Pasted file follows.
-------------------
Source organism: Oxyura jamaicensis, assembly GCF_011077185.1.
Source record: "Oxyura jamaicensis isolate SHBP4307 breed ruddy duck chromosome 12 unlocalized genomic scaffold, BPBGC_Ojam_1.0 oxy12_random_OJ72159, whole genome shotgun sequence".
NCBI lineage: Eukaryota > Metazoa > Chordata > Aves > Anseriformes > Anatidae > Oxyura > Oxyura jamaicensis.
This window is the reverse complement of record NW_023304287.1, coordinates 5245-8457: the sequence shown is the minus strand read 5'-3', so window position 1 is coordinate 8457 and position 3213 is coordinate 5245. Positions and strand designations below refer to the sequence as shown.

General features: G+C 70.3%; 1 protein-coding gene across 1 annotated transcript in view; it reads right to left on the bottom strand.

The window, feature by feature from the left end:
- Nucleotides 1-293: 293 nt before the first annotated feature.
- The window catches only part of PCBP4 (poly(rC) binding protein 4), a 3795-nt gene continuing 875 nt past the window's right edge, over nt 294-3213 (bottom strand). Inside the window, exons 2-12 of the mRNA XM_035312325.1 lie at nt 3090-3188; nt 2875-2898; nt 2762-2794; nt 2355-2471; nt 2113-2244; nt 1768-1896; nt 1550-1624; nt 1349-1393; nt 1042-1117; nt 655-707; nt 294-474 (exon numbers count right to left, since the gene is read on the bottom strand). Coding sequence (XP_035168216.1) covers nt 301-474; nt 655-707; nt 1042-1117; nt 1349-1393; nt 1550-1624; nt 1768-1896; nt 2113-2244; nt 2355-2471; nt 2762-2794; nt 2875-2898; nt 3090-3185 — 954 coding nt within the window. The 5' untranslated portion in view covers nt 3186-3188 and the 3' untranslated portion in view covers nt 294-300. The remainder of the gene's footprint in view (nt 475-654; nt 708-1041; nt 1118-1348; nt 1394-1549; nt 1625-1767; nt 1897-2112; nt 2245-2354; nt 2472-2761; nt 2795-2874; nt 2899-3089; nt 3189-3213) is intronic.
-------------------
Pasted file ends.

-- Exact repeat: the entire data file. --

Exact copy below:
Source organism: Oxyura jamaicensis, assembly GCF_011077185.1.
Source record: "Oxyura jamaicensis isolate SHBP4307 breed ruddy duck chromosome 12 unlocalized genomic scaffold, BPBGC_Ojam_1.0 oxy12_random_OJ72159, whole genome shotgun sequence".
NCBI lineage: Eukaryota > Metazoa > Chordata > Aves > Anseriformes > Anatidae > Oxyura > Oxyura jamaicensis.
This window is the reverse complement of record NW_023304287.1, coordinates 5245-8457: the sequence shown is the minus strand read 5'-3', so window position 1 is coordinate 8457 and position 3213 is coordinate 5245. Positions and strand designations below refer to the sequence as shown.

General features: G+C 70.3%; 1 protein-coding gene across 1 annotated transcript in view; it reads right to left on the bottom strand.

The window, feature by feature from the left end:
- Nucleotides 1-293: 293 nt before the first annotated feature.
- The window catches only part of PCBP4 (poly(rC) binding protein 4), a 3795-nt gene continuing 875 nt past the window's right edge, over nt 294-3213 (bottom strand). Inside the window, exons 2-12 of the mRNA XM_035312325.1 lie at nt 3090-3188; nt 2875-2898; nt 2762-2794; nt 2355-2471; nt 2113-2244; nt 1768-1896; nt 1550-1624; nt 1349-1393; nt 1042-1117; nt 655-707; nt 294-474 (exon numbers count right to left, since the gene is read on the bottom strand). Coding sequence (XP_035168216.1) covers nt 301-474; nt 655-707; nt 1042-1117; nt 1349-1393; nt 1550-1624; nt 1768-1896; nt 2113-2244; nt 2355-2471; nt 2762-2794; nt 2875-2898; nt 3090-3185 — 954 coding nt within the window. The 5' untranslated portion in view covers nt 3186-3188 and the 3' untranslated portion in view covers nt 294-300. The remainder of the gene's footprint in view (nt 475-654; nt 708-1041; nt 1118-1348; nt 1394-1549; nt 1625-1767; nt 1897-2112; nt 2245-2354; nt 2472-2761; nt 2795-2874; nt 2899-3089; nt 3189-3213) is intronic.